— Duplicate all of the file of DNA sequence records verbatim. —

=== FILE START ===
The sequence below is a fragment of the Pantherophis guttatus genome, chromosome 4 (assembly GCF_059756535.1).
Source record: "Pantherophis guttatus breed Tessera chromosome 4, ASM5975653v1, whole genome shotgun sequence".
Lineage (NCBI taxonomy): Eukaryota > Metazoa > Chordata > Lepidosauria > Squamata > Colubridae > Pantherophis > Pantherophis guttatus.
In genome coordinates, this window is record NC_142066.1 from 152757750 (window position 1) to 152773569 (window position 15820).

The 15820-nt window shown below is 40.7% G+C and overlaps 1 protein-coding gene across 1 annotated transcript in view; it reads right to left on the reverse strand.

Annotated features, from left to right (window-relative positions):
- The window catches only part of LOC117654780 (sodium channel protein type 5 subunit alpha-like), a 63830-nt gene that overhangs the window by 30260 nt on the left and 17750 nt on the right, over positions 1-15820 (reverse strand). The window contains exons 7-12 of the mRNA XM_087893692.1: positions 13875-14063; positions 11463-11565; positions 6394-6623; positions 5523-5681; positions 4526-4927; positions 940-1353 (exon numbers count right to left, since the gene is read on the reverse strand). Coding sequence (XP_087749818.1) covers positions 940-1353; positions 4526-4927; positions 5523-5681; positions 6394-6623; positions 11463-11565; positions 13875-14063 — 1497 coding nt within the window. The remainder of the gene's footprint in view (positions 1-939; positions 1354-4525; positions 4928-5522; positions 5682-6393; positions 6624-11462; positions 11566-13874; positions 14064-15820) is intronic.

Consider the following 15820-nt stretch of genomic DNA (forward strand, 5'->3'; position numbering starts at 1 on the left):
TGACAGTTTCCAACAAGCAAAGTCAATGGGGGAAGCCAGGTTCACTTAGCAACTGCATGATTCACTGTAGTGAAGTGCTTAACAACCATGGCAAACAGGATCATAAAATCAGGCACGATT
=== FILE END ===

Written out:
The sequence below is a fragment of the Pantherophis guttatus genome, chromosome 4 (assembly GCF_059756535.1).
Source record: "Pantherophis guttatus breed Tessera chromosome 4, ASM5975653v1, whole genome shotgun sequence".
Lineage (NCBI taxonomy): Eukaryota > Metazoa > Chordata > Lepidosauria > Squamata > Colubridae > Pantherophis > Pantherophis guttatus.
In genome coordinates, this window is record NC_142066.1 from 152757750 (window position 1) to 152773569 (window position 15820).

The 15820-nt window shown below is 40.7% G+C and overlaps 1 protein-coding gene across 1 annotated transcript in view; it reads right to left on the reverse strand.

Annotated features, from left to right (window-relative positions):
- The window catches only part of LOC117654780 (sodium channel protein type 5 subunit alpha-like), a 63830-nt gene that overhangs the window by 30260 nt on the left and 17750 nt on the right, over positions 1-15820 (reverse strand). The window contains exons 7-12 of the mRNA XM_087893692.1: positions 13875-14063; positions 11463-11565; positions 6394-6623; positions 5523-5681; positions 4526-4927; positions 940-1353 (exon numbers count right to left, since the gene is read on the reverse strand). Coding sequence (XP_087749818.1) covers positions 940-1353; positions 4526-4927; positions 5523-5681; positions 6394-6623; positions 11463-11565; positions 13875-14063 — 1497 coding nt within the window. The remainder of the gene's footprint in view (positions 1-939; positions 1354-4525; positions 4928-5522; positions 5682-6393; positions 6624-11462; positions 11566-13874; positions 14064-15820) is intronic.

Consider the following 15820-nt stretch of genomic DNA (forward strand, 5'->3'; position numbering starts at 1 on the left):
TGACAGTTTCCAACAAGCAAAGTCAATGGGGGAAGCCAGGTTCACTTAGCAACTGCATGATTCACTGTAGTGAAGTGCTTAACAACCATGGCAAACAGGATCATAAAATCAGGCACGATT